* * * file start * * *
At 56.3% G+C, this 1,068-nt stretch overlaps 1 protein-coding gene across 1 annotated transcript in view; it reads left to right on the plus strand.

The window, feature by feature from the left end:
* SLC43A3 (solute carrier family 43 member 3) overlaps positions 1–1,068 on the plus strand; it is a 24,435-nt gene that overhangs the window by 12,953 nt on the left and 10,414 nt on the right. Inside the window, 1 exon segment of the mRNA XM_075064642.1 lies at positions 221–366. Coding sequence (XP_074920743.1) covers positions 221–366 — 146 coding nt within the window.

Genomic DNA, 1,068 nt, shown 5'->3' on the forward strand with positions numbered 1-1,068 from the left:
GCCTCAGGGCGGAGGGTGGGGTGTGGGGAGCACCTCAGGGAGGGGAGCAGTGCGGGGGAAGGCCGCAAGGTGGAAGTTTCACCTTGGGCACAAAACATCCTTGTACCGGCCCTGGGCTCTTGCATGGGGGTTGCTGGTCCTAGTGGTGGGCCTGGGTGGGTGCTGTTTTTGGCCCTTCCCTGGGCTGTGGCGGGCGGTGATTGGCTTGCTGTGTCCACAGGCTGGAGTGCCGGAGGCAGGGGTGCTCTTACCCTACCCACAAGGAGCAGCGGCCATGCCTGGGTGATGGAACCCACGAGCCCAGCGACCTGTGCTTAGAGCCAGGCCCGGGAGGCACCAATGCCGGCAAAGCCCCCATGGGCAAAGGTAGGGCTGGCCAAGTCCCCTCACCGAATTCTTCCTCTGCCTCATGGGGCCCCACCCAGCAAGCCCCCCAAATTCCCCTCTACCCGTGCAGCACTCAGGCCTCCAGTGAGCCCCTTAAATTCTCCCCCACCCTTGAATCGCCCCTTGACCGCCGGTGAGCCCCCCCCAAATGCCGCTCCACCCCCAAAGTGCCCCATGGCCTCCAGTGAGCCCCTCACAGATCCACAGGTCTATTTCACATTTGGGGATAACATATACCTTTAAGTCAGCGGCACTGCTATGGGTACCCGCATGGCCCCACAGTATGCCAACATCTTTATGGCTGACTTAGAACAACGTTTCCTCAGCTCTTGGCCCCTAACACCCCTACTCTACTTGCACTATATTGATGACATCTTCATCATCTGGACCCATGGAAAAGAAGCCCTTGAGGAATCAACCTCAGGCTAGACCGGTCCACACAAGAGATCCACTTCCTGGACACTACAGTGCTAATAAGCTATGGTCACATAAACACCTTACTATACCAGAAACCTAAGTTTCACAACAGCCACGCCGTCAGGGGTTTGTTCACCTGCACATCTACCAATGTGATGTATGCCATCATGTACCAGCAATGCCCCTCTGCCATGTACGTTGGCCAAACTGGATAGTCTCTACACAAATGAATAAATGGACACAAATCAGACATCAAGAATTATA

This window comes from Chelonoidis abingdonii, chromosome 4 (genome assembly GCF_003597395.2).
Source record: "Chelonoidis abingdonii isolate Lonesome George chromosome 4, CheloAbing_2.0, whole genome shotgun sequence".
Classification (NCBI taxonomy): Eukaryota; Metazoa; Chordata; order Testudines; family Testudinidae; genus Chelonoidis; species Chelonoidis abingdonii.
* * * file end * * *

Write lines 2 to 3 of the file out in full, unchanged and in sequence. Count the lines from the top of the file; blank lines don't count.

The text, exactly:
The window, feature by feature from the left end:
* SLC43A3 (solute carrier family 43 member 3) overlaps positions 1–1,068 on the plus strand; it is a 24,435-nt gene that overhangs the window by 12,953 nt on the left and 10,414 nt on the right. Inside the window, 1 exon segment of the mRNA XM_075064642.1 lies at positions 221–366. Coding sequence (XP_074920743.1) covers positions 221–366 — 146 coding nt within the window.